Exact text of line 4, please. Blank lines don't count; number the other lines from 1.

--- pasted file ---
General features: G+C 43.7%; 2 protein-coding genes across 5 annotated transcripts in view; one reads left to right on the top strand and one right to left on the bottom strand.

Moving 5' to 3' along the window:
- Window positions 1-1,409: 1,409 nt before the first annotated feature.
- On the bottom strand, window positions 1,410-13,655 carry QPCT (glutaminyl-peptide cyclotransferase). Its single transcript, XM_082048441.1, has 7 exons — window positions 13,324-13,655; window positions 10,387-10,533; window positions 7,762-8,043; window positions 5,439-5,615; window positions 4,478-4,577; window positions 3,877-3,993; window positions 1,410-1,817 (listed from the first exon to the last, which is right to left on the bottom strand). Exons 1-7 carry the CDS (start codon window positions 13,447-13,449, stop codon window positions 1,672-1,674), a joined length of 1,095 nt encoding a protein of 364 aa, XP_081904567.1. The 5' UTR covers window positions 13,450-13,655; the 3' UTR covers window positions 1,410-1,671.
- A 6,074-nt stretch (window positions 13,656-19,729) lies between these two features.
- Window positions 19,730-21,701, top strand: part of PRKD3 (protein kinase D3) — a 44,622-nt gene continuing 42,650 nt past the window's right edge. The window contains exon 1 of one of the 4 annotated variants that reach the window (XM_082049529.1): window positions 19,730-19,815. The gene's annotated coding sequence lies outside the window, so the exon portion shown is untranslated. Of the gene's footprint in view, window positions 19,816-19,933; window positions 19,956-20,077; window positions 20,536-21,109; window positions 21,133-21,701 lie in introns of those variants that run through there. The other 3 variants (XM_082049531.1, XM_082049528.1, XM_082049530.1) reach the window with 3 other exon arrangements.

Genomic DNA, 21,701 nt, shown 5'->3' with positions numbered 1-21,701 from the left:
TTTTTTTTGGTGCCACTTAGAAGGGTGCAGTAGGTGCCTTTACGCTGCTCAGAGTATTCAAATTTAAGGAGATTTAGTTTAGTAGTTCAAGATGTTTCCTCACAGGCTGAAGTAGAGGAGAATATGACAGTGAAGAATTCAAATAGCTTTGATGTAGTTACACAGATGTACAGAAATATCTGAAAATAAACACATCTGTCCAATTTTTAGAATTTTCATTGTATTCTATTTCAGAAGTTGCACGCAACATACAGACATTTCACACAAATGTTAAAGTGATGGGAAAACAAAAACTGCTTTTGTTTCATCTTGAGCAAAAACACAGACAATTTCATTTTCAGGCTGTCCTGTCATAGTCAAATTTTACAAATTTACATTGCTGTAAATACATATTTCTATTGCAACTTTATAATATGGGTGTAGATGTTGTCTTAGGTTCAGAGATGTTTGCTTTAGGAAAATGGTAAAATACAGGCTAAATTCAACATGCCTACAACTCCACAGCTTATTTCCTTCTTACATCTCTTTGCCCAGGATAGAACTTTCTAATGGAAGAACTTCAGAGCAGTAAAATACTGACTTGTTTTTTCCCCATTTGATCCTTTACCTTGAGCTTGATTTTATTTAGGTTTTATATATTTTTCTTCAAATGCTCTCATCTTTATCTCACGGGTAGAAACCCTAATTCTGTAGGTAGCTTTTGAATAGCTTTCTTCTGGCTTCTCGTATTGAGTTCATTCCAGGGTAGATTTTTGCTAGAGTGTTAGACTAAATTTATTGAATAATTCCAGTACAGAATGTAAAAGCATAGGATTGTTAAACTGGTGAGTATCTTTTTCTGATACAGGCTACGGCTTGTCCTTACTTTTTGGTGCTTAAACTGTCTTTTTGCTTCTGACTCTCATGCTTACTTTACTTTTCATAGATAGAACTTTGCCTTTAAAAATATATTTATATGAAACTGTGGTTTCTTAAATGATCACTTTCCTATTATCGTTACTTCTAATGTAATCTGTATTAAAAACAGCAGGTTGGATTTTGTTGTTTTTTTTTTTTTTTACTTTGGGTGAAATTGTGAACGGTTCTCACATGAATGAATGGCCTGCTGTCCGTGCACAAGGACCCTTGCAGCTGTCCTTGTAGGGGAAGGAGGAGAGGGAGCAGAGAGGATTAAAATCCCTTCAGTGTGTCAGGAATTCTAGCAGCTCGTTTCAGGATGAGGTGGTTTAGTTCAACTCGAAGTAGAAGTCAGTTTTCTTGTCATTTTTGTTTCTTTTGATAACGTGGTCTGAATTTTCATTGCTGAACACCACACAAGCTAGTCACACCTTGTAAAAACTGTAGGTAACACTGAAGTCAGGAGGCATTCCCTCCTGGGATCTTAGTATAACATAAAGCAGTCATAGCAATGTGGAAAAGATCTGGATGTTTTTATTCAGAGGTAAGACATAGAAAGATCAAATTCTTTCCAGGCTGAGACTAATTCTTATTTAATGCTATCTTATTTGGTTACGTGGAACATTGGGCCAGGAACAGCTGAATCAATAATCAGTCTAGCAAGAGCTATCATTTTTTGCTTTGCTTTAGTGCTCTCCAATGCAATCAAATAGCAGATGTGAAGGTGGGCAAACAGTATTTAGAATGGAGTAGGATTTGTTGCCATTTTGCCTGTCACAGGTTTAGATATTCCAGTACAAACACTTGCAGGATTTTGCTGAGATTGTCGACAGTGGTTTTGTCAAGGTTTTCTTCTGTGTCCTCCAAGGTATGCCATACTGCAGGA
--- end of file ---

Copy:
- On the bottom strand, window positions 1,410-13,655 carry QPCT (glutaminyl-peptide cyclotransferase). Its single transcript, XM_082048441.1, has 7 exons — window positions 13,324-13,655; window positions 10,387-10,533; window positions 7,762-8,043; window positions 5,439-5,615; window positions 4,478-4,577; window positions 3,877-3,993; window positions 1,410-1,817 (listed from the first exon to the last, which is right to left on the bottom strand). Exons 1-7 carry the CDS (start codon window positions 13,447-13,449, stop codon window positions 1,672-1,674), a joined length of 1,095 nt encoding a protein of 364 aa, XP_081904567.1. The 5' UTR covers window positions 13,450-13,655; the 3' UTR covers window positions 1,410-1,671.